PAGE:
Missed Prayers this morning and arose late to breakfast, after which I sat down and wrote my Journal, which, with some time taken up at Otis’s room, passed off very nearly all the morning. I attended Chapel and heard the President, and only heard him, for I sunk into my usual apathy and was conscious of nothing passing before me. This is the most singular state in the world, and I believe if I am ever entirely devoid of thought, it is then. My mind appears to be in a state of inattention, and although sometimes it wanders off to distant scenes, it is more than half the time in a state of sleepiness which is vacancy. I think the greatest metaphysical truth that I have seen is that when the mind does not think, it goes to sleep.
Returning, I wrote more of my Journal but I spent the whole of the afternoon in Richardson’s room conversing with him upon political subjects. What was the inducement I cannot tell but it prevailed. I talked about the political struggle which is now so soon to come on and stated my opinion prudently and at the same time decidedly. I am afraid, I shall have a pretty hard course of conduct to pursue here among the students at the time of the heat. It is a terrible situation. A man’s father to be thus buffeted and exposed to all the falsehoods, misrepresentations and slanders which scoundrels please to make. I am sick of political life but I see no other course to take, to be a private man would injure me as something is expected and to be any thing except a lawyer or a political man is not my turn of mind.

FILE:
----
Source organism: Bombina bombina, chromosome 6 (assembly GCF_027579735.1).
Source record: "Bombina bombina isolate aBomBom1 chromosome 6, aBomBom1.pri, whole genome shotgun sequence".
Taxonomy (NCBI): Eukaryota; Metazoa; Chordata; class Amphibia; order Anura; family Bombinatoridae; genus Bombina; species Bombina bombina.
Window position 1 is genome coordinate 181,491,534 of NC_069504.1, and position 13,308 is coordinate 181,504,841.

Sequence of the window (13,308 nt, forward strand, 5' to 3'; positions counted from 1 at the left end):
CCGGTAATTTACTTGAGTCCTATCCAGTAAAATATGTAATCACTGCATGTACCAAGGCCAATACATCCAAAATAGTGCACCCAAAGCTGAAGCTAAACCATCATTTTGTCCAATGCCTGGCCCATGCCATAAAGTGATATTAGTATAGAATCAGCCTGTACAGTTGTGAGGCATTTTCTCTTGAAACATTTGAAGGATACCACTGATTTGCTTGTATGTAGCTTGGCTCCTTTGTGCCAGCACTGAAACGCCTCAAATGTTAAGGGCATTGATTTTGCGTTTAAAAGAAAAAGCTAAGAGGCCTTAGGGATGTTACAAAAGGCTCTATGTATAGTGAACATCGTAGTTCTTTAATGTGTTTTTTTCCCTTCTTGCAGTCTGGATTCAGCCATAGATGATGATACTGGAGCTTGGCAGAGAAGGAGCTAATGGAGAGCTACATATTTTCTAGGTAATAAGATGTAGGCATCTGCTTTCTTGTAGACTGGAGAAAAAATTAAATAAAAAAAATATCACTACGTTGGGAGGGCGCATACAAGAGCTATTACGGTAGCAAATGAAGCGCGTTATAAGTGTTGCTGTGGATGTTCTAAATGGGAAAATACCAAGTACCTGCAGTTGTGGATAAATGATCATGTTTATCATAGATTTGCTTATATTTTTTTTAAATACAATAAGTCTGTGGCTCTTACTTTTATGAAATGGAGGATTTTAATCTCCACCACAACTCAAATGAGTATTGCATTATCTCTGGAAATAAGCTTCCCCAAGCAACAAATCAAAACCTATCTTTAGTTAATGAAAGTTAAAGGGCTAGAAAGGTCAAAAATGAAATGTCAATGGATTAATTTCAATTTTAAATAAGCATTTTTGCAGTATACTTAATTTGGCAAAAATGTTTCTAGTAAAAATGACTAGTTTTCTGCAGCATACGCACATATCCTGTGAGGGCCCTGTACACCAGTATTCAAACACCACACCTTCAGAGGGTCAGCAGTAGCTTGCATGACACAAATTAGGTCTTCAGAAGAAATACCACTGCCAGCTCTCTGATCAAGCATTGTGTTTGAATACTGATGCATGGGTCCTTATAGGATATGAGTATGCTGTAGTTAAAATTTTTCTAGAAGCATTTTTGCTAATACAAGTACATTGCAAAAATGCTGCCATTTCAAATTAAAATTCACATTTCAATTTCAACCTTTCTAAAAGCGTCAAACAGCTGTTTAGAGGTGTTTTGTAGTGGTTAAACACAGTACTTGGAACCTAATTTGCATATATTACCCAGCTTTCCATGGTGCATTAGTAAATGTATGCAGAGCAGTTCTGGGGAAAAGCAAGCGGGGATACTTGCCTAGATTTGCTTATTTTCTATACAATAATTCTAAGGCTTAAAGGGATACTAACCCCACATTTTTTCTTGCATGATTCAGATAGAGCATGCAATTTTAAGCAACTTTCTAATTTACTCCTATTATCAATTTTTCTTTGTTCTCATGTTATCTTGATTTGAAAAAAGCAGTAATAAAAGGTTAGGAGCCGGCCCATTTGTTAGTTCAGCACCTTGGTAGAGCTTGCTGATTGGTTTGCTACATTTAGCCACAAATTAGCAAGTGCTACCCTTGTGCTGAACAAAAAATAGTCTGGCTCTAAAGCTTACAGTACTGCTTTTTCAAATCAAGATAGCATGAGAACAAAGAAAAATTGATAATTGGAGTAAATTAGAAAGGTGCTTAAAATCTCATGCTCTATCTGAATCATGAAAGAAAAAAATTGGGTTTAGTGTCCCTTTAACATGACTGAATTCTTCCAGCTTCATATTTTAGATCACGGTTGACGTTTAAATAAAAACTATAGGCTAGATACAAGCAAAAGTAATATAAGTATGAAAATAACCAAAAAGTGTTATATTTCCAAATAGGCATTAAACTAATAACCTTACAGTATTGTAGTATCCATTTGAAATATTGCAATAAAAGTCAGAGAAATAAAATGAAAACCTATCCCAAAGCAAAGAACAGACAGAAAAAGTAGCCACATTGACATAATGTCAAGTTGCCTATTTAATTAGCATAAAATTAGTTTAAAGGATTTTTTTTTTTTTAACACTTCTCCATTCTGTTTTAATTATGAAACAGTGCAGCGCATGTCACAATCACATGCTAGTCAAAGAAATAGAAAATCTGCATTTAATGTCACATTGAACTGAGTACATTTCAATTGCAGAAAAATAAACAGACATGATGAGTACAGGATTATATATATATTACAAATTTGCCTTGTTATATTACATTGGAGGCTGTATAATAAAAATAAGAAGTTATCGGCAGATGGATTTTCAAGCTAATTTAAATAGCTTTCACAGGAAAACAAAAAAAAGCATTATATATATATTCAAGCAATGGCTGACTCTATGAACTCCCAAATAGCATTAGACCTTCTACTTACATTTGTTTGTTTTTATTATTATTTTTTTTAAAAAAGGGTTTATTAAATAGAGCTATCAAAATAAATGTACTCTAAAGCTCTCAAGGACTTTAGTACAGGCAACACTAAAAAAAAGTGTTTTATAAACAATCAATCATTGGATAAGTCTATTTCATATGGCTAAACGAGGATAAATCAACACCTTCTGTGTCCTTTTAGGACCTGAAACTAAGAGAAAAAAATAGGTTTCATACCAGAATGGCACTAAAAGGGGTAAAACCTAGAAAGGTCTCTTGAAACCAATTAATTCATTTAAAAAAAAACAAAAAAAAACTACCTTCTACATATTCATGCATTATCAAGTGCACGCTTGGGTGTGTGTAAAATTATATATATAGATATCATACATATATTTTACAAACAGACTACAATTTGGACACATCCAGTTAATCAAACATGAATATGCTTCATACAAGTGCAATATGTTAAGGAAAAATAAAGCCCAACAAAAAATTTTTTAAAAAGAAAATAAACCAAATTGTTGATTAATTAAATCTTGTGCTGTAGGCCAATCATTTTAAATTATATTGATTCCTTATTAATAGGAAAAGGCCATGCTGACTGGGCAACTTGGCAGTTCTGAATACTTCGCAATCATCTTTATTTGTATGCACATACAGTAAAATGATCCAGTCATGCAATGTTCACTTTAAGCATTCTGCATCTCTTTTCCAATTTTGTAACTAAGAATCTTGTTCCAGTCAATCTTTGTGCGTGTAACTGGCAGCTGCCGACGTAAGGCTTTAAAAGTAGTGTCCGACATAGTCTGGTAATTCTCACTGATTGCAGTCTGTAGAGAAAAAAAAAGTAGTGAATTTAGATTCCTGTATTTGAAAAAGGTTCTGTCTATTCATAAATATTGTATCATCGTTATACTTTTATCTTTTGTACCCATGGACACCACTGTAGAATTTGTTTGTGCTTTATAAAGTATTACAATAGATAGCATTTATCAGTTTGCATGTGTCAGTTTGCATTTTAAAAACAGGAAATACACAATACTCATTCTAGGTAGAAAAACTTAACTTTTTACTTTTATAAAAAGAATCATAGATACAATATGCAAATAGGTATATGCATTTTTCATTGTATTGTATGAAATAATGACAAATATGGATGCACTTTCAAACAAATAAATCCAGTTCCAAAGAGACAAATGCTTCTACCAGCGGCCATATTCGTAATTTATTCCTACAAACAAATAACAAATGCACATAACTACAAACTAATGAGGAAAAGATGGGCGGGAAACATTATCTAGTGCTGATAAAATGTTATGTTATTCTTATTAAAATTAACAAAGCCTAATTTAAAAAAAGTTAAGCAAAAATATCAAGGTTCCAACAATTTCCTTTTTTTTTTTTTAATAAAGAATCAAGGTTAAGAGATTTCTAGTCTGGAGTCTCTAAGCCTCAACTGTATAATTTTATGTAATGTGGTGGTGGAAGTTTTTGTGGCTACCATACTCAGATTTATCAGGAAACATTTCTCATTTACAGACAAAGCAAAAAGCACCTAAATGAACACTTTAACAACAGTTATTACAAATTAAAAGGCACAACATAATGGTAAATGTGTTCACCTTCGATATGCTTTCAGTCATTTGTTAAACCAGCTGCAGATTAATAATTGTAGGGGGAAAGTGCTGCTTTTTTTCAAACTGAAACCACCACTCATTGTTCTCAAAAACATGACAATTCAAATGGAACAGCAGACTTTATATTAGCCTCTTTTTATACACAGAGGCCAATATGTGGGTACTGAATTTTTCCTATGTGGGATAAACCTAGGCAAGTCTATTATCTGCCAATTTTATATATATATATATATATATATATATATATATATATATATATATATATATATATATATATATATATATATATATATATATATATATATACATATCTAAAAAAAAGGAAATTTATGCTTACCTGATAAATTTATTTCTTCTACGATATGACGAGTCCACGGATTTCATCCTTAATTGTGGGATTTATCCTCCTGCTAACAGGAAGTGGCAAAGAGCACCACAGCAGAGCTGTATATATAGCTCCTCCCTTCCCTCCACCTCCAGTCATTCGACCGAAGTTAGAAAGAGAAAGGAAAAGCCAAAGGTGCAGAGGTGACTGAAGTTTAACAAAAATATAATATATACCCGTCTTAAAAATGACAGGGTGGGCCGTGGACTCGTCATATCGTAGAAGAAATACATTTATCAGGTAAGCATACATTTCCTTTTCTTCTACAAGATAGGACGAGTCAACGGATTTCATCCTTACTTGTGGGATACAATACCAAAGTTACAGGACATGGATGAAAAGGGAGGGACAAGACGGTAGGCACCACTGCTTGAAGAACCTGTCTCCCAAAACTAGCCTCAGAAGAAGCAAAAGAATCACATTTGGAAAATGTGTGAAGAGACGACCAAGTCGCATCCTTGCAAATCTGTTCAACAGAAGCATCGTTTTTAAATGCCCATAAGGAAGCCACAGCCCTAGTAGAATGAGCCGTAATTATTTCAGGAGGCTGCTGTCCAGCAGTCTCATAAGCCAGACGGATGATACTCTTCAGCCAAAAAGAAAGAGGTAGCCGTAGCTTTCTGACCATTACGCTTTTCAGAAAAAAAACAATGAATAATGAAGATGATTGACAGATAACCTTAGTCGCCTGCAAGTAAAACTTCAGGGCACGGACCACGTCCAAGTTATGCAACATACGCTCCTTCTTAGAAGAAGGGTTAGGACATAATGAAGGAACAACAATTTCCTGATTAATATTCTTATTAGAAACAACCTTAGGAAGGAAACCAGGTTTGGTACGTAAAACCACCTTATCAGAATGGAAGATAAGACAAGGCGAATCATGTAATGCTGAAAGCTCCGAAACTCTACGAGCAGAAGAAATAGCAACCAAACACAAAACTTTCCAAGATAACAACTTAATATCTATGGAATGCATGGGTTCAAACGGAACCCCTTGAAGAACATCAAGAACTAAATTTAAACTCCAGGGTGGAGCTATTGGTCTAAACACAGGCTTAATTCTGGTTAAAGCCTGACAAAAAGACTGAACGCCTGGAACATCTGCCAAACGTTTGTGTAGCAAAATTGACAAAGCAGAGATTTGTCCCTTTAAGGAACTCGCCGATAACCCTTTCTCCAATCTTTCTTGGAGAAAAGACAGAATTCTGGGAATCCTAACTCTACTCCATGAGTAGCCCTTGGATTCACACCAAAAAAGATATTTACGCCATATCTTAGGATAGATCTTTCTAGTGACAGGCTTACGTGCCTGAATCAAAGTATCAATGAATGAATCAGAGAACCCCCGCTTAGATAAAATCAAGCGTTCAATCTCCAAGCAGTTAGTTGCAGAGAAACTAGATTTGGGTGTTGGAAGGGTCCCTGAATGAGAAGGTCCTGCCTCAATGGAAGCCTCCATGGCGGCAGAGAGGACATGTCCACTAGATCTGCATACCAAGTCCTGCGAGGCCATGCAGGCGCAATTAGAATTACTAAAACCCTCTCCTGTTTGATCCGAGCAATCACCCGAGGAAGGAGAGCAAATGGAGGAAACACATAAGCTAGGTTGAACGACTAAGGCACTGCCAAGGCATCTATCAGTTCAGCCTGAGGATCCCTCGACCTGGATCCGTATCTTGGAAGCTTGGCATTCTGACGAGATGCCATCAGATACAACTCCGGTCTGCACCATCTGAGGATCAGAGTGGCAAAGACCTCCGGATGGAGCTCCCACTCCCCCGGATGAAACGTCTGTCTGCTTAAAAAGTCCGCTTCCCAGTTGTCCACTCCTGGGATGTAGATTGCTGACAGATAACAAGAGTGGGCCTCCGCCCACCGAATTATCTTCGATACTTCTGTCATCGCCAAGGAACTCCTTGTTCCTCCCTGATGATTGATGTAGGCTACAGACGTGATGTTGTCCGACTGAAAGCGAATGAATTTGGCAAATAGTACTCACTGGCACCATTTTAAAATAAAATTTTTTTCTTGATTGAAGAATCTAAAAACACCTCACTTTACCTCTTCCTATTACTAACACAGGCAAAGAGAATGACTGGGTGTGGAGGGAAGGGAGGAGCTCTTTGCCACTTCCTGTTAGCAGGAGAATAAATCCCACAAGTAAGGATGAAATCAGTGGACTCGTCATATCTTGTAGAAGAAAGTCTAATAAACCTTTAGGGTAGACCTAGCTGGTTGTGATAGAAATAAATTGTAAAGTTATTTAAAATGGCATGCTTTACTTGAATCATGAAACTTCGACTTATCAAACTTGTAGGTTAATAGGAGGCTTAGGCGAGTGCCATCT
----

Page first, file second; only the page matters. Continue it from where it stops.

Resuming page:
In the afternoon Dr. Ware talked to us of Moses, not much to my edification. Why do I hate that man? In the Evening, I first took a walk, returned home, wrote my Journal to the end, then went to
Richardson’s where I found Rundlet, Fay, and Brenan came in soon after.1
The second is now in fear of a dismission and appears much troubled.2
I heard some news today that we were going to have Mr. Ticknor’s lectures in future, in the evening, added to all our other duties.3
If true, half the benefit which I expected to derive from my last year here will be lost, and upon this idea, I retired with melancholy reflections. XI.